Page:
Review: Whose ‘Fair Lady’? This Time, Eliza’s in Charge
The plush and thrilling Lincoln Center Theater revival of Lerner and Loewe’s “My Fair Lady” that opened on Thursday at the Vivian Beaumont Theater reveals Eliza Doolittle as a hero instead of a puppet — and reveals the musical, despite its provenance and male authorship, as an ur-text of the #MeToo moment. Indeed, that moment has made “My Fair Lady,” which had its Broadway premiere in 1956, better than it ever was.
It was always good, of course, one of the gleaming artifacts and loveliest scores of the Golden Age of American musical theater — a canon now being contested, with cause, for its unenlightened sexual politics. JESSE GREEN, New York Times
Broadway Review: ‘My Fair Lady’
The splendid Beaumont stage at Lincoln Center was made for great classic musicals like Lerner and Loewe’s “My Fair Lady,” and helmer Bartlett Sher was born to stage them. This jubilant revival is meticulously mounted and entirely welcome – despite the eccentric casting choice of Lauren Ambrose as Eliza Doolittle...
As Lincoln Center productions go, this one, under Sher’s scrupulous direction, is among the more spectacular. " Marilyn Stasio, Variety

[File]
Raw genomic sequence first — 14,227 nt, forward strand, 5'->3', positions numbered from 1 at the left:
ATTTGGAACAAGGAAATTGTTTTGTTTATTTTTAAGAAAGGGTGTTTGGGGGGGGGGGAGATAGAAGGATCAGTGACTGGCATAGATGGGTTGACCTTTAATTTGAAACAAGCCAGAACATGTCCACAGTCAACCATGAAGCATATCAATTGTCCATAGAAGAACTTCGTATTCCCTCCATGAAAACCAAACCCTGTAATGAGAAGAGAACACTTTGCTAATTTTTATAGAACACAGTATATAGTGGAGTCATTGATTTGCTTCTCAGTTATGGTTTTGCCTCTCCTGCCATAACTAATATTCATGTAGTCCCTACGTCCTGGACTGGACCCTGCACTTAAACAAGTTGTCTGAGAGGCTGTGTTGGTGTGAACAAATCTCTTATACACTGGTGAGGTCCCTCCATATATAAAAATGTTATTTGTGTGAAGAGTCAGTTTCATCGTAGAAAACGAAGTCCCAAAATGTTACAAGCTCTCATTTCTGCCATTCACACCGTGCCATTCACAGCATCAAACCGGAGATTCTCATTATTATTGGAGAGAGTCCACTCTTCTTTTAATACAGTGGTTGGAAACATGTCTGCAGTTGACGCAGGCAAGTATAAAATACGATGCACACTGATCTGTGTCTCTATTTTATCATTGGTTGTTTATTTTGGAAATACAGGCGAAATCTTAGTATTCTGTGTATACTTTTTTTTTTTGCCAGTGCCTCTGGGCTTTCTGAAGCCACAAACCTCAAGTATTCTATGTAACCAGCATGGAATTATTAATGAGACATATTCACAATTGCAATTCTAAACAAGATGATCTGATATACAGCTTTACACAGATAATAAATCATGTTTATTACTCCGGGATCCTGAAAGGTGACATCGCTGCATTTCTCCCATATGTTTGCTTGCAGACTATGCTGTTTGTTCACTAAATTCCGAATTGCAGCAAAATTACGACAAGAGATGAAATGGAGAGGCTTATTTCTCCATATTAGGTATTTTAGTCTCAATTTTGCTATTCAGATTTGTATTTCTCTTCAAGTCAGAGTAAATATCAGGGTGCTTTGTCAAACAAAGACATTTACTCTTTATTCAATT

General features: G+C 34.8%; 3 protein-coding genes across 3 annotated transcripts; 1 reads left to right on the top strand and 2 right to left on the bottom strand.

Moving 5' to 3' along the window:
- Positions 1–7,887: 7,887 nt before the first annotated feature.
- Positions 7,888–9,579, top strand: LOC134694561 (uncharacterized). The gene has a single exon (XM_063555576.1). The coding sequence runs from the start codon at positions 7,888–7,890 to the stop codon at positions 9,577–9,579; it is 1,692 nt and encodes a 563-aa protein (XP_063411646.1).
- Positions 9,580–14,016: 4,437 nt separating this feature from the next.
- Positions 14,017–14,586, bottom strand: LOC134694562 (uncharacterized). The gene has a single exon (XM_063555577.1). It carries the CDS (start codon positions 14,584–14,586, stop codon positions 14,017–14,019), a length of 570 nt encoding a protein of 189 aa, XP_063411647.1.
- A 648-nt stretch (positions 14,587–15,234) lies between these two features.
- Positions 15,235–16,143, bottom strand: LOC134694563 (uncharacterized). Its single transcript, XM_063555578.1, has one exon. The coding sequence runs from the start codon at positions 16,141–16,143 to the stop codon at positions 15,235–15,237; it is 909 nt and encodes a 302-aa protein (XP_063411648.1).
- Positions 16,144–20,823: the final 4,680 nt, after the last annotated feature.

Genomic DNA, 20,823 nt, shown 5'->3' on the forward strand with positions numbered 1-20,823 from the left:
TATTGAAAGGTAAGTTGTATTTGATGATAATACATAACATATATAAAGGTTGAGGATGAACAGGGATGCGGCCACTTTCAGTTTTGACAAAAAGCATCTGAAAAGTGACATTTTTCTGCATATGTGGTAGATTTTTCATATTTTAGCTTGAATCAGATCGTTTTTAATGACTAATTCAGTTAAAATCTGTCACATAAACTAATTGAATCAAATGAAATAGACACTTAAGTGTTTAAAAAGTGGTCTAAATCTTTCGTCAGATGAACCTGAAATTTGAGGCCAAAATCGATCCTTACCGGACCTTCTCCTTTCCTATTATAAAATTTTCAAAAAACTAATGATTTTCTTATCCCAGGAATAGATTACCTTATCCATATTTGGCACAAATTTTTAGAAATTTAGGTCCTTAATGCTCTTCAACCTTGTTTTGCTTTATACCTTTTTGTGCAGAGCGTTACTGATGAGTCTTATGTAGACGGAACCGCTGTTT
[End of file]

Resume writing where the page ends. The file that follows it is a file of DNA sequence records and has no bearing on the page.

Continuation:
My Fair Lady review – dazzling Broadway revival is a sweet treat
A splendiferous layer cake with a bittersweet core, Lerner and Loewe’s My Fair Lady has returned to Broadway in a smashing new production from Bartlett Sher (The Sound of Music, The King and I). Expertly acted, pleasingly sung, and often visually splendid, it makes a good faith attempt to honor the show’s history and intentions while also acknowledging the charged sexual politics of the moment. Alexis Soloski, The Guardian
My Fair Lady returns to Broadway with a captivating new Eliza: EW review
But this revival really seems to draw its energy from the women — from Ambrose’s damaged and determined Eliza, as well as Diana Rigg (Diana Rigg!) as the dry, wise, seen-it-all queen of common sense, Mrs. Higgins. Their spirit, and their refusal to allow the ridiculous impulses of men go unchecked, points to the irony in the title: Sure she’s fair, but she does not belong to you. JESS CAGLE, Entertainment Weekly
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